Vacation rental cottages in Niagara-on-the-Lake
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Top-rated cottages in Niagara-on-the-Lake
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- Entire cottage
Welcome to our Private, Cozy and Charming cottage in the heart of the beautiful and prestigious Town of Niagara-On-The-Lake. This tranquil fully furnished one bedroom cottage is neighboring to Pillar & Post Hotel & Spa. The cottage is conveniently located in walking distance (10 minutes/1K) to the town’s unique charm, finest restaurants, wineries, quaint shops, biking trails as well as the renowned Shaw Festival Theater. Licensed with Professional housekeeping services.
- Entire cottage
Charming cottage in the old Town steps to the Lake and just 2 blocks to the main street. Enjoy world class live theatre, fine dining or delicious pub fare, unique shops, golf at North America's oldest golf course, a stroll through picturesque parks or some time spent in the local book shop. All of this within walking distance of Shaw Cottage. Front deck and rear garden with Adirondack chairs. License No. 053-2021
- Entire cottage
Welcome to The Blue Grape! Tucked away in the heart of Ontario’s wine country, we're a cozy cottage 1.5 hours from Toronto. Located on a quiet country road surrounded by wineries and orchards, you’ll feel right at home in our newly renovated space that features a fully stocked kitchen, dining area, cozy living space, restful sleeping quarters, patio, and bikes. We’ve designed the space to make you feel welcome and help you create lasting memories. License No. 087-2022
Houses in Niagara-on-the-Lake
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Your guide to Niagara-on-the-Lake
Welcome to Niagara-on-the-Lake
Founded in 1792, Niagara-on-the-Lake is just 20 minutes from Niagara Falls, but the ambiance in this historic Ontario community feels very different from its neighbour. Yes, Niagara-on-the-Lake gets busy with visitors, particularly when the Shaw Festival, the theatre inspired by the works of Irish playwright George Bernard Shaw, is in full swing, but it’s never the heaving crowd magnet that the famous waterfalls often are.
While theatre is a main attraction, Niagara-on-the-Lake is also known for its wineries; be sure to sample Icewine, an Ontario specialty. Many wineries have excellent restaurants, too. Built above the Niagara River, Fort George was an important British stronghold during the War of 1812. Today, it’s a national historic site where you can learn about life in the early 19th century. The relatively flat Niagara region is a popular cycling destination, too, whether you’re biking the rural roads from winery to winery or along the Niagara River, where you can cycle to Niagara Falls and beyond on the 35-mile (56-kilometre) Niagara River Recreation Trail.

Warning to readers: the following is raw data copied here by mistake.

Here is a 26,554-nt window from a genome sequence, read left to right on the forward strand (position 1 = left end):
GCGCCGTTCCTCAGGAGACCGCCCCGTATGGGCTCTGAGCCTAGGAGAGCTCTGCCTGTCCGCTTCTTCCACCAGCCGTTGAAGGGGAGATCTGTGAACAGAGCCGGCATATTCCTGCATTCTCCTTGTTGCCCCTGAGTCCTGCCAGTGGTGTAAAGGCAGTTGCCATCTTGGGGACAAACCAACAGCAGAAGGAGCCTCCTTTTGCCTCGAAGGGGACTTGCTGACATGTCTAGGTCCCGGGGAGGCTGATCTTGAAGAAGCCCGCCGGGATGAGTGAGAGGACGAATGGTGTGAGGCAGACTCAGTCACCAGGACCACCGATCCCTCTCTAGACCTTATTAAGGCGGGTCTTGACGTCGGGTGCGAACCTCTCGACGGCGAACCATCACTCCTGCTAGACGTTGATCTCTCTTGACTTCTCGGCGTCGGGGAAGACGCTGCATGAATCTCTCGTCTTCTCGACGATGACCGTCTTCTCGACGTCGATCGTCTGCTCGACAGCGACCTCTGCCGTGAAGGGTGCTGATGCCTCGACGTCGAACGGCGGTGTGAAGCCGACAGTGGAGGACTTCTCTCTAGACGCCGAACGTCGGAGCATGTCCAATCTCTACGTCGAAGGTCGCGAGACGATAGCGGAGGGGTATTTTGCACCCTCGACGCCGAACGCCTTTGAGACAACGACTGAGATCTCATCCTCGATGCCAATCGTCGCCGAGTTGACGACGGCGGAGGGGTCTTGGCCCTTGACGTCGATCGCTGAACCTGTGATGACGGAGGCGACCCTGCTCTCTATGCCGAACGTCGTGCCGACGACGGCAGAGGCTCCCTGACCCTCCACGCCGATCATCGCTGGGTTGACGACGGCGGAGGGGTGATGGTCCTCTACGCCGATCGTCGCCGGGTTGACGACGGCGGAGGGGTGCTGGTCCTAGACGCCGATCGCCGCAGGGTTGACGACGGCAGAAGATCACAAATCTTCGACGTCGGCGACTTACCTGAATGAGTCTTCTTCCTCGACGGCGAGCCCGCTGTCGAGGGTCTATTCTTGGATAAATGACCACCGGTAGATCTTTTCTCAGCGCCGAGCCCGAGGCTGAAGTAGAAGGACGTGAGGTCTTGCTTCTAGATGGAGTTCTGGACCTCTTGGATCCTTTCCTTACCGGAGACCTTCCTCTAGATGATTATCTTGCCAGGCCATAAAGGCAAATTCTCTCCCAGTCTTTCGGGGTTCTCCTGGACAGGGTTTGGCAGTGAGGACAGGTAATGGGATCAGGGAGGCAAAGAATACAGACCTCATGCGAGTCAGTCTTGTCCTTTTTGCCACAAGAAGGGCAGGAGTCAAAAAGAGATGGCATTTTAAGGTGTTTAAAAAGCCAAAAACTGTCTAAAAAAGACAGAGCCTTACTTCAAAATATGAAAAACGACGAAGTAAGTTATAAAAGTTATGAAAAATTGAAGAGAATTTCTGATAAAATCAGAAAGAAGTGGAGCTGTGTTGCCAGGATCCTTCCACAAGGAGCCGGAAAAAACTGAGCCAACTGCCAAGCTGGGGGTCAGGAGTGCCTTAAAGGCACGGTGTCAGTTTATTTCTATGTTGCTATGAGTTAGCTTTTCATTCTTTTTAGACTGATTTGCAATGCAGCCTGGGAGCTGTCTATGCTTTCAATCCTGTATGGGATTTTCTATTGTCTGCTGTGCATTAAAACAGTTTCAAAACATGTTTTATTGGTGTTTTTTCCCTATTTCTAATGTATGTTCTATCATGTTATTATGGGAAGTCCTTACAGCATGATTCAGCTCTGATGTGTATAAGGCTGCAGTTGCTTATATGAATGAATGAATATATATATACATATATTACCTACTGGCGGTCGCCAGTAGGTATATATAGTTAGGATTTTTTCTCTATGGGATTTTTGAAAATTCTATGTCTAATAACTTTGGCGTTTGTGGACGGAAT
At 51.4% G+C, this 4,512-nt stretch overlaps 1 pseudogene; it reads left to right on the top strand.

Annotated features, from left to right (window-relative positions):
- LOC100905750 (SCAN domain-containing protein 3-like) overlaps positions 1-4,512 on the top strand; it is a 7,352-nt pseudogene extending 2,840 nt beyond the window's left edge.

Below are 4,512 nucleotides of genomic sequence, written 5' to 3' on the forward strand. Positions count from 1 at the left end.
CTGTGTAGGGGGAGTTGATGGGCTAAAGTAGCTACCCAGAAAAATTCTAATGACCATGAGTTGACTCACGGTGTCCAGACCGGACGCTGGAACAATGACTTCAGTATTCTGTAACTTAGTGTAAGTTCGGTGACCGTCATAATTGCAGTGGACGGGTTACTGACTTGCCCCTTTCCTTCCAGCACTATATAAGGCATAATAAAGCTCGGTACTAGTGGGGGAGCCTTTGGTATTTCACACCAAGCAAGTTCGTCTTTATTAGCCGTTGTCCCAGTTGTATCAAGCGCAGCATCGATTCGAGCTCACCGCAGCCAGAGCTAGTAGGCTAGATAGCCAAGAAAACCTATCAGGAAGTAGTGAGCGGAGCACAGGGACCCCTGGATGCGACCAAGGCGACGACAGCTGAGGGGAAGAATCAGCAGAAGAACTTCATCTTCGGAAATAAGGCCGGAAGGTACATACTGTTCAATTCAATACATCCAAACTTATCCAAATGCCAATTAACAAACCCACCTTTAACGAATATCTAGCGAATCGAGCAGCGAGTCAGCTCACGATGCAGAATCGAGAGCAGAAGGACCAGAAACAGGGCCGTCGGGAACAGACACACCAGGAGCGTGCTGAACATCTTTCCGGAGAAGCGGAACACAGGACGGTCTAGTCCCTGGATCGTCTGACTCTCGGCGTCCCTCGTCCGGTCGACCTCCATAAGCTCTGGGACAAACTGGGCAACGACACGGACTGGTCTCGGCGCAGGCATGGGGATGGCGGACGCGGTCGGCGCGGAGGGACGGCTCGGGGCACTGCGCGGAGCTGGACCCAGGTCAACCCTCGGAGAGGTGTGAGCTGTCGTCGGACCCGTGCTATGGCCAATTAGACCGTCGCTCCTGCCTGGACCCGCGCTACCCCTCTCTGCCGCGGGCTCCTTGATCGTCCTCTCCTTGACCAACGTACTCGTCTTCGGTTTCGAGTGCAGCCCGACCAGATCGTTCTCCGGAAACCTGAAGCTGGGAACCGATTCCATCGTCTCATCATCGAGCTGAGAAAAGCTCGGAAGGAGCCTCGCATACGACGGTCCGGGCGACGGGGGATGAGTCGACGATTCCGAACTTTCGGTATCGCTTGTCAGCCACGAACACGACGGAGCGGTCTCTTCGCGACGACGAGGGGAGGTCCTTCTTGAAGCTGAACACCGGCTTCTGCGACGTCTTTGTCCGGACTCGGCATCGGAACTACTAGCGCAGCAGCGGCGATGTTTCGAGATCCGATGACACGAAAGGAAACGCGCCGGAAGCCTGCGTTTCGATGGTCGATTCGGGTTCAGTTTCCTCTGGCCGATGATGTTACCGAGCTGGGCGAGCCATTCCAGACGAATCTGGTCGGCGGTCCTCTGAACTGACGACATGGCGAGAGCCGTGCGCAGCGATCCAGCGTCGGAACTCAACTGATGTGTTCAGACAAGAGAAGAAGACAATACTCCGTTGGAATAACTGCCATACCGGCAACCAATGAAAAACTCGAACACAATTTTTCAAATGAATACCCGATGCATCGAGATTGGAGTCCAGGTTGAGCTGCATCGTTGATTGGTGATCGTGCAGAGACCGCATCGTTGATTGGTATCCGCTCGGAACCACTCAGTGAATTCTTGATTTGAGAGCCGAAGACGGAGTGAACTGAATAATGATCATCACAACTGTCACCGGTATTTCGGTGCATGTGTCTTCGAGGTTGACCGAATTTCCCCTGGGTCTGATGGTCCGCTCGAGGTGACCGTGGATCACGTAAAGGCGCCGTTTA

When is the best time to stay in a vacation rental in Niagara-on-the-Lake?
Niagara-on-the-Lake is busiest from April through October, when the Shaw Festival performs multiple plays on its three stages. Both summer and autumn, when the foliage begins to turn and the grape harvest is in full swing, are busy times to get one of the area’s vacation rentals, so come midweek if you prefer less hustle and bustle, but note that the theatres are usually dark on Mondays. For a quiet getaway, visit during the snowy winter when the village is peaceful, and the Winter Festival of Lights illuminate Niagara Falls nightly.
What are the top things to do in Niagara-on-the-Lake?
The Shaw Festival
This well-regarded theatre festival was launched in the 1960s to perform works by George Bernard Shaw. While the festival still includes Shaw in its repertory, the schedule is now more diverse, presenting a range of plays in three theatres from spring through fall. The festival also hosts lectures, readings, and other events, and you can go backstage on a tour of the main theatre.
There are more than 20 wineries in Niagara-on-the-Lake, and another 40 winemakers in the Twenty Valley west of town. Some are small, family-run operations, while others are larger, more polished experiences. If you don’t have a designated driver, consider booking a tour with a local operator who can handle your transportation from tasting to tasting.
You can’t visit the Niagara region without coming to see the famous falls, whether you take a boat tour to the cascades’ base, zipline across Niagara Gorge, or simply stand on the sidewalk and feel the spray. If you’re interested in learning more about the region’s heritage, stop into the small but modern Niagara Falls History Museum. Hikers should head for the Niagara Glen Nature Reserve, where you can trek down into the gorge.